Friday, December 9, 2016

FBCSO: 7 special needs children kept in horrific conditions

RICHMOND, TEXAS - A Richmond couple has been charged with keeping seven special needs children locked up in a filthy bedroom of their home for more than a decade.

Paula Sinclair, 54, and Allen Richardson, 78, were arrested Saturday by Fort Bend County deputies. Both are charged with aggravated kidnapping and injury to a child.

The children, ages 13 to 16, are being treated for malnourishment, dehydration, bed bug bites and other issues. Investigators say they were fed only rice and beans twice a day since they were babies.

One of the children suffers from Down Syndrome and was wearing a dirty diaper when he was removed from the home.

The children were rescued from the home in the Long Meadow Farm subdivision two days before Thanksgiving. All seven were found locked in a room on the second-story of the large home.

“Smelled of feces and urine. The carpet was being pulled up in some places exposing sharp metal tacks,” said Fort Bend County Detective Julie Johnson.

The children weren't allowed to leave the house, had never been treated by doctors or allowed to go to school, according to Fort Bend County investigators.

If Sinclair left the home, the children were locked in a closet, roughly five feet by eight feet. The closet already had clothes and boxes inside, so space was even smaller, and quite often the adults were gone so long that the children would urinate on themselves, the Fort Bend County Sheriff's Office said.

“They were told that if they came out of the room or out of the locked closet, they would be physically abused,” Detective Johnson said.  (Click to Continue)

Full Article & Source:
FBCSO: 7 special needs children kept in horrific conditions

Suspended Boston lawyer to be arraigned on 26-count indictment

A Boston lawyer allegedly bilked friends, clients, and others out of nearly $250,000 in a series of schemes “fueled by drugs, gambling, and a penchant for the high life,” prosecutors said Tuesday.

Wassem M. Amin, 31, was ordered held on $1 million bail after being indicted on 26 charges, including fraud and larceny. His alleged victims included two young immigrants who had asked for his help starting companies, along with a former girlfriend he had hired.

Over time, the spoils of his deeds included a Mercedes-Benz S-class sedan and a Canal Street penthouse that cost close to $11,000 a month, according to the Suffolk County District Attorney’s office.

But Amin was suspended from law practice this year and arrested over the summer. When he found out that one of his victims had lodged a complaint with the state Board of Bar Overseers and Boston Police, Amin sent a threatening text message, prosecutors said.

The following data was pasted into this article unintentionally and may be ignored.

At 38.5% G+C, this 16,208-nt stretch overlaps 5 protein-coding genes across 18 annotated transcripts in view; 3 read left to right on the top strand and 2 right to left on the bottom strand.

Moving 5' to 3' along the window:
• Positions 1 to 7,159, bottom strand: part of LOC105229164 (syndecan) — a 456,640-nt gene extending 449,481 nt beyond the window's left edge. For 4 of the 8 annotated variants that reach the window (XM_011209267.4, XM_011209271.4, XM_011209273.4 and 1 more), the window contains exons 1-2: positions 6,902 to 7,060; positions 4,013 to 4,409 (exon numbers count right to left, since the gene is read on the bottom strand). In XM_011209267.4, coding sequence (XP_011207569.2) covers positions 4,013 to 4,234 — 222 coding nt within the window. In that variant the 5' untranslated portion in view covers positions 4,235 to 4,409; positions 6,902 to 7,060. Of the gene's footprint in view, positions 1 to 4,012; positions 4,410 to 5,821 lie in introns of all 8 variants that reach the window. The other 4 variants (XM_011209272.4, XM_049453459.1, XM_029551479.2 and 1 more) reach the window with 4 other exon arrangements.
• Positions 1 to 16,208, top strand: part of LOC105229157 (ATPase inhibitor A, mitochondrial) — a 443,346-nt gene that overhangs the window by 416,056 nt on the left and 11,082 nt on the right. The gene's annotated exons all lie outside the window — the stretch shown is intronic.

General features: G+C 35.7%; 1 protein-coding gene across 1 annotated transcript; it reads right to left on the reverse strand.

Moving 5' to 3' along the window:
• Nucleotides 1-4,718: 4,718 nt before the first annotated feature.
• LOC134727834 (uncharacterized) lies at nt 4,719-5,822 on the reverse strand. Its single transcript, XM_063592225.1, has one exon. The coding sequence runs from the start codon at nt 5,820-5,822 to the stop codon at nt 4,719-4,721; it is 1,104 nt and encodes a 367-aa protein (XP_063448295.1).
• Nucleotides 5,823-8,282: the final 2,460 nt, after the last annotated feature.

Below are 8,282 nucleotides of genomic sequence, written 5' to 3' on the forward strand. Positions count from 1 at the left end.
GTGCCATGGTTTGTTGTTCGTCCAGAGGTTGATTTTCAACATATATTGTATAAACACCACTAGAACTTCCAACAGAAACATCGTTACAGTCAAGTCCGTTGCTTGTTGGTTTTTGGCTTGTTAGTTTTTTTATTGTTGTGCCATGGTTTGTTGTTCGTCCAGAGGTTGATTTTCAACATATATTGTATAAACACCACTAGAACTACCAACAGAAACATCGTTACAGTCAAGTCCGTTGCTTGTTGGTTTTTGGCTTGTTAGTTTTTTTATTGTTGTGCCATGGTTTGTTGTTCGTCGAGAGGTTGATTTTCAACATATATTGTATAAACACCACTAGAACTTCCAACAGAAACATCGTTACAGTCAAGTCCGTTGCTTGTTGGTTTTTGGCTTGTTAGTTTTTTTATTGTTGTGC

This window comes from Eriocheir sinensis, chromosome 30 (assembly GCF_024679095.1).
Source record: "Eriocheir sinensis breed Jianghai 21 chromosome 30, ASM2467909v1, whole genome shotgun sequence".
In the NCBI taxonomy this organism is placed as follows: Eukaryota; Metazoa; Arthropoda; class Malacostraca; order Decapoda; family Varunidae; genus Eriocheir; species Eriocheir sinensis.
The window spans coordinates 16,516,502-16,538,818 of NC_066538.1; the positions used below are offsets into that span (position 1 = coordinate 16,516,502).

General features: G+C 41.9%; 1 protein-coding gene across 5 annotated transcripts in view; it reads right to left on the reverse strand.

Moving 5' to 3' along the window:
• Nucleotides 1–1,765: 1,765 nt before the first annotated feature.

Full Article & Source:
Suspended Boston lawyer to be arraigned on 26-count indictment

Thursday, December 8, 2016

Is An Assisted Living Facility Responsible When Employees Coerce Residents Into Making “Gifts”?

Managing Attorney
Jeffrey Skatoff
Written by Brian Spiro • December 6th, 2016

Probate Litigation,  Guardianship Litigation,

Elderly individuals move to Florida at a higher rate than anywhere else.  As a result, predatory individuals such as caregivers, aids, and others prey on the elderly or infirmed.  The predatory actions frequently result in changes to the elderly individual’s estate plan including procuring lucrative gifts, obtaining deeds to their benefit, beneficiary designation changes on life insurance policies, transfer or pay on death accounts, among others.

Scenarios where this type of procurement occurs may be at an assisted living facility, independent living facility, continuing care facility, home health aides, long term health care providers, hospitals, outpatient and other rehab centers.

In the recent decision of ACTS Retirement-Life Communities, Inc. v. Estate of Zimmer, 2016 Fla. App. LEXIS 17715 (Fla. Nov. 30, 2016), an elderly resident (“Decedent”)—during the waning years of his life—resided at a facility at an independent and continuing care facility.  Decedent continued to reside there following the death of his wife when he was “befriended” by multiple employees.

In short order, Decedent gave—among other gifts—at least $30,000 and a $42,000 Mercedes to one such predatory employee.  Based on the Court’s opinion, it appears that this employee was not the only one on the receiving end of Decedent’s gratuitous behavior.

Decedent’s son got wind of the lavish gifts his father was doling out and the employee was terminated from the facility because accepting gifts from residents was against the facility’s policy.

After termination, other facility employees would drive Decedent to the terminated employee’s home where the terminated employee continued to receive gifts.  The terminated employee would even pick up Decedent from the facility directly.

After Decedent’s death, litigation was commenced against the terminated employee and the facility by Decedent’s estate. The terminated employee settled out of court for an undisclosed amount. A verdict was entered against the independent and continuing care facility at trial for negligent supervision. On appeal the facility ultimately escaped liability for negligent supervision because the actions of the non-terminated employees—such as driving the Decedent to and from the terminated employee’s home—were not underlying torts themselves.